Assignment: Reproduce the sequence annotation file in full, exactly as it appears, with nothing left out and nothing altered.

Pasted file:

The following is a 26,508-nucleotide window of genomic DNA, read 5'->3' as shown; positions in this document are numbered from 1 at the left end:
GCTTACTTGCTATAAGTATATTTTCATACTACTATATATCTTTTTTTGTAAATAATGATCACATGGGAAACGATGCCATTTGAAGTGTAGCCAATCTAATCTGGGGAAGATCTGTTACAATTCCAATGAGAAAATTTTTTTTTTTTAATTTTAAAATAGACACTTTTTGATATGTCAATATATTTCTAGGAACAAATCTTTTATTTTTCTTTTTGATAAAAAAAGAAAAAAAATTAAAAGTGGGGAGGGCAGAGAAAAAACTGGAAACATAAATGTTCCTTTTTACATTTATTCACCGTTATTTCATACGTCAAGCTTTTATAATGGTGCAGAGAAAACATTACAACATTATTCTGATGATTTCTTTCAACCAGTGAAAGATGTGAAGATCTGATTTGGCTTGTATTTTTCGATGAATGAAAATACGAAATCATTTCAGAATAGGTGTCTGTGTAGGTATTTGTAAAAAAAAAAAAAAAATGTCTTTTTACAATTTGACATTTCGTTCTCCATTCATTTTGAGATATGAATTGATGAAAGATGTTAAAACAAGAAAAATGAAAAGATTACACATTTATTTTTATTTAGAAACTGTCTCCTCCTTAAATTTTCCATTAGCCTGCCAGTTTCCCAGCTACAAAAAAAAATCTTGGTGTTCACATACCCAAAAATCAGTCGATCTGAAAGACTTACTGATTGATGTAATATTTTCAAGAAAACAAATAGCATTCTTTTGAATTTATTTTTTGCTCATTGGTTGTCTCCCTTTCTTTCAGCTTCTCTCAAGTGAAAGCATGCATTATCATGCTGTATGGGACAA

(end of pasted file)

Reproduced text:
The following is a 26,508-nucleotide window of genomic DNA, read 5'->3' as shown; positions in this document are numbered from 1 at the left end:
GCTTACTTGCTATAAGTATATTTTCATACTACTATATATCTTTTTTTGTAAATAATGATCACATGGGAAACGATGCCATTTGAAGTGTAGCCAATCTAATCTGGGGAAGATCTGTTACAATTCCAATGAGAAAATTTTTTTTTTTTAATTTTAAAATAGACACTTTTTGATATGTCAATATATTTCTAGGAACAAATCTTTTATTTTTCTTTTTGATAAAAAAAGAAAAAAAATTAAAAGTGGGGAGGGCAGAGAAAAAACTGGAAACATAAATGTTCCTTTTTACATTTATTCACCGTTATTTCATACGTCAAGCTTTTATAATGGTGCAGAGAAAACATTACAACATTATTCTGATGATTTCTTTCAACCAGTGAAAGATGTGAAGATCTGATTTGGCTTGTATTTTTCGATGAATGAAAATACGAAATCATTTCAGAATAGGTGTCTGTGTAGGTATTTGTAAAAAAAAAAAAAAAATGTCTTTTTACAATTTGACATTTCGTTCTCCATTCATTTTGAGATATGAATTGATGAAAGATGTTAAAACAAGAAAAATGAAAAGATTACACATTTATTTTTATTTAGAAACTGTCTCCTCCTTAAATTTTCCATTAGCCTGCCAGTTTCCCAGCTACAAAAAAAAATCTTGGTGTTCACATACCCAAAAATCAGTCGATCTGAAAGACTTACTGATTGATGTAATATTTTCAAGAAAACAAATAGCATTCTTTTGAATTTATTTTTTGCTCATTGGTTGTCTCCCTTTCTTTCAGCTTCTCTCAAGTGAAAGCATGCATTATCATGCTGTATGGGACAA